In the course of our interactions with students at the summer school, the topic human subjects research procedures came up as having constrained the possibilities of fieldwork. Because of the procedures that had to be followed under the ‘human subjects research’ regime, any shift in the research became unfeasible. The ramifications of any additional interactions were such, in terms of having to obtain additional informed consent, anonymity and so forth, that students were at times extremely self-limiting as to what they would do in terms of fieldwork activities as well as to the presentation of data and communication about their research.
If one’s field is to be constructed, it seems that human subjects research procedures at U. of Washington (and I have a sense that it is not so different elsewhere in US universities) means that you have to construct it with both hands tied behind your back.
So what is this teaching these students about ethics? First, that doing something ‘ethically’ means jumping through the hoops of the human research subjects process of the university. Of all the groups in the summer school, only the wayfinders took this on (no small achievement!). Second, that ethical consideration consists of an a priori articulation of ethical issues. The research situation is meant to be fully formulated before the research begins. Any change that might be felt to be necessary for the conduct of the research (including asking different questions in the follow-up interviews) requires approval of these modifications by the said ethical authorities.
‘Ethics’, these students have learned, is a tedious, rigorous bureaucratic procedure that constrains research activities (fieldwork, use of data, presentation of research) into predetermined scripts. That is a pretty impoverished version of research ethics, and comes down to American medical-style ass-covering in a litigious context. I hope it’s clear that I’m pointing to the conditions created by the institution here, not to any shortcomings of the students or their summerschool teachers.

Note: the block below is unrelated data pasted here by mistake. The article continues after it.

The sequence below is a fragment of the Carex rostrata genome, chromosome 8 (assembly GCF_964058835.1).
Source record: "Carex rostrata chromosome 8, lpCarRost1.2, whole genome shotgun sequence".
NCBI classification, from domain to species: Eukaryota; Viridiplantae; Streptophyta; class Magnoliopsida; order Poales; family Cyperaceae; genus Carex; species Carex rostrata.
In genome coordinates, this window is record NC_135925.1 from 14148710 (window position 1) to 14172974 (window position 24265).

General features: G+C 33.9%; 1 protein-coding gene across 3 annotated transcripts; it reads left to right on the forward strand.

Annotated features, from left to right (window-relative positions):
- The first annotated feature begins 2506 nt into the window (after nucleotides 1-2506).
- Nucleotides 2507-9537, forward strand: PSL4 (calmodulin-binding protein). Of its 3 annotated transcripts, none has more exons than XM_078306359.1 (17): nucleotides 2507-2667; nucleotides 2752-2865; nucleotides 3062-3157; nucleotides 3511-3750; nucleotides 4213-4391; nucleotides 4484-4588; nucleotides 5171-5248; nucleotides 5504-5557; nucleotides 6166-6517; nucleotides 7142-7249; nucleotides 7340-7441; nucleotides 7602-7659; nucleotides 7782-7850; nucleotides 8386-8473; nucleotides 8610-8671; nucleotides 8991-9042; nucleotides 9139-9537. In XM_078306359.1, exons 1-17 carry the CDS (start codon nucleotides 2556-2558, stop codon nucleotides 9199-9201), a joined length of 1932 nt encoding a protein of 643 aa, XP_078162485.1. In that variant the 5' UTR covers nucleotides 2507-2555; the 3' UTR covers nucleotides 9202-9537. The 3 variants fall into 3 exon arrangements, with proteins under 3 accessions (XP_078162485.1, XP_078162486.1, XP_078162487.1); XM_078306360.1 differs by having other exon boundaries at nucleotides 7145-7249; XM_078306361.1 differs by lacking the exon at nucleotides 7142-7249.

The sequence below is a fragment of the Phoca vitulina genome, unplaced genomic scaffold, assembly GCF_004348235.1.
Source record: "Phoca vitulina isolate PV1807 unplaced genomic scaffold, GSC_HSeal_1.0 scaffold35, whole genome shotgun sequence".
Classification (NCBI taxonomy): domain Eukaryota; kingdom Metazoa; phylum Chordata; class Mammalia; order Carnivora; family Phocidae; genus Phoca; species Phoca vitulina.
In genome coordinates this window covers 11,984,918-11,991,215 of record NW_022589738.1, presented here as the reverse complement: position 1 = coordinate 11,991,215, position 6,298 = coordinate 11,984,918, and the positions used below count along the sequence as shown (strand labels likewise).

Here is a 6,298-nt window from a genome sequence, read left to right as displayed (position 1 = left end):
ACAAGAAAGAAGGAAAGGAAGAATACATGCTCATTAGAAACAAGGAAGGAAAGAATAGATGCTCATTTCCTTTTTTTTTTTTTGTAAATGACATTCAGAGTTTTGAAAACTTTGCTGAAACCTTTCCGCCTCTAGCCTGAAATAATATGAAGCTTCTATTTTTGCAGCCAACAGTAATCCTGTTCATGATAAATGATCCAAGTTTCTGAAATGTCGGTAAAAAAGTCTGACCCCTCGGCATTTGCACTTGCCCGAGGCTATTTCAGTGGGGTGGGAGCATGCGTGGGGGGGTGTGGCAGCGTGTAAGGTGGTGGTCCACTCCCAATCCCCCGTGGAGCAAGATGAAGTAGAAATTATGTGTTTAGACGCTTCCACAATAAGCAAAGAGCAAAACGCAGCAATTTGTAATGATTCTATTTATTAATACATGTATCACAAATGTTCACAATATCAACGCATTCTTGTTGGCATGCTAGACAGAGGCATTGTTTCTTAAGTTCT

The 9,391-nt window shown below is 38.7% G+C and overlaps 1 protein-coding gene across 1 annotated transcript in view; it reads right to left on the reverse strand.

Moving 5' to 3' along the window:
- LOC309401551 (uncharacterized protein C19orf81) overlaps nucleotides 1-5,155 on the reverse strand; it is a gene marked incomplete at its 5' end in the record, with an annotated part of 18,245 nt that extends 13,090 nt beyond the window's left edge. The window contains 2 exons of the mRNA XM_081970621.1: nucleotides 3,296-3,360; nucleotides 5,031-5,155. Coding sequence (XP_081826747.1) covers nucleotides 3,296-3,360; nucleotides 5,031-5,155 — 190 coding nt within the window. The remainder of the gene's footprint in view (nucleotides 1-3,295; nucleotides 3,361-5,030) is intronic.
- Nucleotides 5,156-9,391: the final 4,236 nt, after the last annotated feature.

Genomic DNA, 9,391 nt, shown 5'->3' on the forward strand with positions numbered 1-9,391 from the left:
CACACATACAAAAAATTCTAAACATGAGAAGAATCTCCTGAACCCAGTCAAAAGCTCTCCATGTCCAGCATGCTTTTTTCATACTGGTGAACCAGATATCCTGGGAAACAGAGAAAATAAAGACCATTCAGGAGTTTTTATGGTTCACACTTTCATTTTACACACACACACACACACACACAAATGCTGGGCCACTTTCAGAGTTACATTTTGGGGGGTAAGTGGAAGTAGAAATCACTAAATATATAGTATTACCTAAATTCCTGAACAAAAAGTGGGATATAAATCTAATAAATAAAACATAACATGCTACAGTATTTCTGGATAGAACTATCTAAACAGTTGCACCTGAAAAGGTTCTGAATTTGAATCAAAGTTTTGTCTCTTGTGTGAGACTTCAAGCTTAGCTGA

In discussions with the wayfinder group, we raised some issues that were not covered under this regime. For example, if the issue really to protect people from harm under this U of W regime, then why isn’t there any attention to the harm the research can do to the researcher? And that is only one of the many blindspots of this approach to ethics. In the same week as we were having these discussions, I was reading the papers that will be appearing in FQS in a few weeks, in a special issue on virtual ethnography, spearheaded by Daniel Dominguez. In several of these papers, issues of research ethics are addressed in a much richer way, and present ethical concerns as part of the research process and as an important component of a relationship between researcher and subjects–not as contractual/legal occasion that fetishes forms.
I couldn’t help but feeling grateful to be working in a context where ethics could be discussed and reflected upon rather than ‘implemented’. The way responsibility changes over the course of research, and the possibility and limitations of controlling ethical repercussions are especially important to discuss (as in the paper by Ardevol and Estalella), and I couldn’t help feeling that in an American context, it might have been difficult to even consider, let alone publish, about the possibility of covert research (paper by Isabella).
ps I’ll provide the links as soon as the papers are available.